Proposed origin of mosaic penA-34 and 10 alleles

To further analyze the origins of mosaic penA-34 and penA-10, we compared their nucleotide sequences to those of the susceptible alleles in the ST-1901 and ST-7363-associated core-genome groups. Nucleotide sequence alignment of penA-5, 10, and 34 and their downstream sequences in ST-1901 is shown schematically in Fig. 3, and at the nucleotide level in Additional file 5: Figure S5. The 1st to 293rd nucleotides (region 1 in Fig. 3a) were identical, followed by the recombined mosaic region from 294th nucleotide (region 2, indicated by the red line in penA-10 in Fig. 3a, and between red arrows in Additional file 5: Figure S5), in which sequence identity between penA-5 and penA-10 with their downstream sequences was 89.0%, whereas sequence identity between penA-10 and penA-34 with their downstream sequences was 98.2%. The coding sequences (CDS) of penA-10 and 34 were identical, with the exception of 105 bp at the 3′ end, indicated by the left part of the orange line at the end of penA-34 in Fig. 3a. In the following region 3, the downstream sequences of penA-5 and penA-10 were identical, whereas those of penA-10 and 34 harbored four individual polymorphisms and 99.6% sequence identity. In the following region 4, the nucleotide sequences of penA-5, 10, and 34 exhibited ≥ 99.9% sequence identity. Based on the results of nucleotide sequence comparison, the origin of penA-10 was most parsimoniously explained by an approximately 2.4 kb recombination event from the start of mosaic region 2 in a penA-5 background. The source is unknown, as BLASTn search against the NCBI nr database did not yield any hit in other Neisseria species with high (> 95%) sequence identity.

Fig. 3
figure3

Schematic depiction of nucleotide sequence alignment of penA and its downstream sequence. a ST-1901-associated core-genome group. penA-5 (top), 10 (middle), and 34 (bottom). b ST-7363-associated core-genome group. penA-2 (top) and 10 (bottom). The coding sequence (CDS) of penA is shown as a rectangle. The recombined sequences in penA-10 and 34 are indicated by the red and orange lines, respectively

penA 34 and 10 differed in the 3′-terminal region, and the difference continued in their downstream nucleotide sequences in the regions 2 and 3. To investigate the possibility that penA-34 emerged via HGT in the background of penA-10, we aligned the nucleotide sequence corresponding to the orange line in regions 2 and 3 (approximately 2.5 kb, between orange arrows in Additional file 5: Figure S5) to the genome sequences of 140 strains isolated in 1996–1997 in the Japanese prefecture of Kanagawa (Additional file 4: Table S3, most of them newly sequenced in the present study) and the 204 Japanese strains isolated in 2015 [11], representing multiple STs. A maximum likelihood tree constructed from this alignment (Additional file 5: Figure S6) revealed that ST-1901 isolates encoding penA-34 and its variant were clustered with ST-1594 strains encoding penA-1. In particular, the nucleotide sequence was identical between penA-34 and penA-1, with the exception of a single polymorphism, whereas the penA-34 variant harbored a polymorphism at the C-terminus. The next most similar sequence was found in a strain (09-021) harboring penA-2 (located next to the ST-1594 strains encoding penA-1 in Additional file 5: Figure S7) and containing five polymorphisms compared to the sequence of penA-1. These results suggested that the origin of penA-34 can be explained by two recombination events: first, a recombination event from a commensal Neisseria into a penA-5 background, resulting in penA-10 (red line in penA-10 in Fig. 3a); second, a recombination event from penA-1 into the penA-10 background resulting in penA-34 (orange line in penA-34 in Fig. 3a and orange rectangle in Fig. 4).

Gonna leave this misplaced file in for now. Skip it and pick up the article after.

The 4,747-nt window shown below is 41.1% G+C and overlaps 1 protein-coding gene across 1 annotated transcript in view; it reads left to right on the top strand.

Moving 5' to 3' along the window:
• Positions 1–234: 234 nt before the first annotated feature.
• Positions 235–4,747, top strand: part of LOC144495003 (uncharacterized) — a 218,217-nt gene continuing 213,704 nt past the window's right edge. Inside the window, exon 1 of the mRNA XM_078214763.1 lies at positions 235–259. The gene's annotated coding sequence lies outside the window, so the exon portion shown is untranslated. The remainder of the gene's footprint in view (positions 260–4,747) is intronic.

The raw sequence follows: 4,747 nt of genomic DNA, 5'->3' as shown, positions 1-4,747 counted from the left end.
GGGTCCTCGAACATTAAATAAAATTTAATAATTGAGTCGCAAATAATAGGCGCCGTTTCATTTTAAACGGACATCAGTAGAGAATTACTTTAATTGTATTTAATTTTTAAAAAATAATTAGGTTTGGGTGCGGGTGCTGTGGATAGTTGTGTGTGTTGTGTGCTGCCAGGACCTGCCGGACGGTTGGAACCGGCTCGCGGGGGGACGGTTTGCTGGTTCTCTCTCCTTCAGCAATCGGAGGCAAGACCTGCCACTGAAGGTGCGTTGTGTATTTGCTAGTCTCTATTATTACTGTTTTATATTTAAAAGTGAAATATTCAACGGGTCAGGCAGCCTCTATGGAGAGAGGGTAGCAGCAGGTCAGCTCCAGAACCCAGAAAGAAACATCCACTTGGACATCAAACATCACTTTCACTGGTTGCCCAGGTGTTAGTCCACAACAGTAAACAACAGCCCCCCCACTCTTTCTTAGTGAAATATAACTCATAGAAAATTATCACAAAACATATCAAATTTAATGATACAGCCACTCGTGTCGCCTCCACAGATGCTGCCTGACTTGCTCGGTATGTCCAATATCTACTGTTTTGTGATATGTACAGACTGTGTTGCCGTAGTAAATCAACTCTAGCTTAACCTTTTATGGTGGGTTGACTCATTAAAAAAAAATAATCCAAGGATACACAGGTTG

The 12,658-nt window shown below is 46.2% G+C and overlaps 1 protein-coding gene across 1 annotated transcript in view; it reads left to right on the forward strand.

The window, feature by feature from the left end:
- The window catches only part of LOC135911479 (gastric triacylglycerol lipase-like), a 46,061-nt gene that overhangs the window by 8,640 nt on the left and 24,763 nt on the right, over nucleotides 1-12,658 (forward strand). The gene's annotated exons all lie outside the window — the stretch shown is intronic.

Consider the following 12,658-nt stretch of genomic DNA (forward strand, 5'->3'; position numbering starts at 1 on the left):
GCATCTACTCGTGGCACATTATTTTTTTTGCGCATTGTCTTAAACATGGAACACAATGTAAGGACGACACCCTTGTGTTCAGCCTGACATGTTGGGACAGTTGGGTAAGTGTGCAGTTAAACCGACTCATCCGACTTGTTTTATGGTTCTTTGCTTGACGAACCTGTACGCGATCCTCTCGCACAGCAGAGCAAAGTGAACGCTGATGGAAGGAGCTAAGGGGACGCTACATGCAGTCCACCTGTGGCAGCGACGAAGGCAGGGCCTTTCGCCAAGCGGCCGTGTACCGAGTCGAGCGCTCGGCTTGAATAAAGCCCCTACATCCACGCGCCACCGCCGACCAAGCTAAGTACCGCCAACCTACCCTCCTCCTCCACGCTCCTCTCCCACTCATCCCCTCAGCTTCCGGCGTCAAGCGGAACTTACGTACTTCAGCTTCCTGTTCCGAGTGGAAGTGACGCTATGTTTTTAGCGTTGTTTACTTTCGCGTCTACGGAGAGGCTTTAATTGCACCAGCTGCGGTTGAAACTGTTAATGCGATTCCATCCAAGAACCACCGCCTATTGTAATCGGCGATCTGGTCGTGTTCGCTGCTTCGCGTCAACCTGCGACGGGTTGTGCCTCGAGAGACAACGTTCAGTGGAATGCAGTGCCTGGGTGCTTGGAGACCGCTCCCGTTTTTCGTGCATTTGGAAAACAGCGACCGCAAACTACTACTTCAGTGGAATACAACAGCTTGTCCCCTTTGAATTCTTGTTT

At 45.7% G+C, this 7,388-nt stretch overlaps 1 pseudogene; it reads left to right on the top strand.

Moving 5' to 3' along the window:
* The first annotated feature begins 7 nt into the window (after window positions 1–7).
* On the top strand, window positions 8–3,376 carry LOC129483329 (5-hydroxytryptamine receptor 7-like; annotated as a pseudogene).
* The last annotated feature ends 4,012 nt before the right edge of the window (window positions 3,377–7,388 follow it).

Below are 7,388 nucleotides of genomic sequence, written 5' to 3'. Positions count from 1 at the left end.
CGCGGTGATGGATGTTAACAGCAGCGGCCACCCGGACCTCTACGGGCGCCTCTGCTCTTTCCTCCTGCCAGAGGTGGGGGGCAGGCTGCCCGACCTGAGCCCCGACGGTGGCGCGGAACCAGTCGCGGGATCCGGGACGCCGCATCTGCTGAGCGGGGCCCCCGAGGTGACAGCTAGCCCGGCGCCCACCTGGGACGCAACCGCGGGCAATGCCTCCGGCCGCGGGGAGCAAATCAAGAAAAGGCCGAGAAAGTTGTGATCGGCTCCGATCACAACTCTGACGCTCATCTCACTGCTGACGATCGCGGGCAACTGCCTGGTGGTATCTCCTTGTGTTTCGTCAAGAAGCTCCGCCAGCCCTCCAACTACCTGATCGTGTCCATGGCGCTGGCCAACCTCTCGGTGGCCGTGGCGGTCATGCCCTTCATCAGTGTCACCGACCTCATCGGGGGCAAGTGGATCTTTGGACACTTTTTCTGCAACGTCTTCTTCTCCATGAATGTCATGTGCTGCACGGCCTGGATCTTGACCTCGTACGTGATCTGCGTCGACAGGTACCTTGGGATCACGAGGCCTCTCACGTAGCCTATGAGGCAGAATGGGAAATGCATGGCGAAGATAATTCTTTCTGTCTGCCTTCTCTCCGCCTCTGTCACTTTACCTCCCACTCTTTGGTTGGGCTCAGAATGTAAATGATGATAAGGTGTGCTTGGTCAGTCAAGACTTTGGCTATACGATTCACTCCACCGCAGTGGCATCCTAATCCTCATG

Fig. 4
figure4

Schematic depiction summarizing the results regarding the origin of mosaic penA-10 and 34. Rectangles indicate genes, second of which is penA. In ST-7363 (top) and ST-1901 (bottom), the upper part shows the ancestral sequences (penA-2 and 5, respectively) while the lower part shows the recombined sequences

Although no study has reported the prevalence of the penA-1 allele in Japan, analysis of genome sequence data of the 140 isolates in 1996–1997 and those of 204 isolates in 2015 collected via surveillance of symptomatic cases showed that the penA-1 allele was encoded only in ST-1594 and that it accounted for 3.6% and 7.8% of cases (the 7th and 5th most frequent ST) among the collected strains in 1996–1997 and 2015, respectively.

Similar to ST-1901, penA-2 and 10 of ST-7363 exhibited identical nucleotide sequence from nucleotide 1 to 293, followed by the mosaic region from nucleotide 294 to 390 bp downstream of the end of penA (region 2′, indicated by the red line in Fig. 3b and between red arrows in Additional file 5: Figure S6). This is most parsimoniously explained by a recombination event, although the source of this DNA segment is unknown (Fig. 4). Comparison of the length of the recombined regions between ST-1901 and ST-7363 indicated that penA-10 in ST-7363 was unlikely to be the origin of penA-10 in ST-1901, as the recombined fragment was shorter than that of ST-1901 (Fig. 4).

Analysis of susceptibility to fluoroquinolones and examination of mutations in gyrA and parC in the dated phylogenies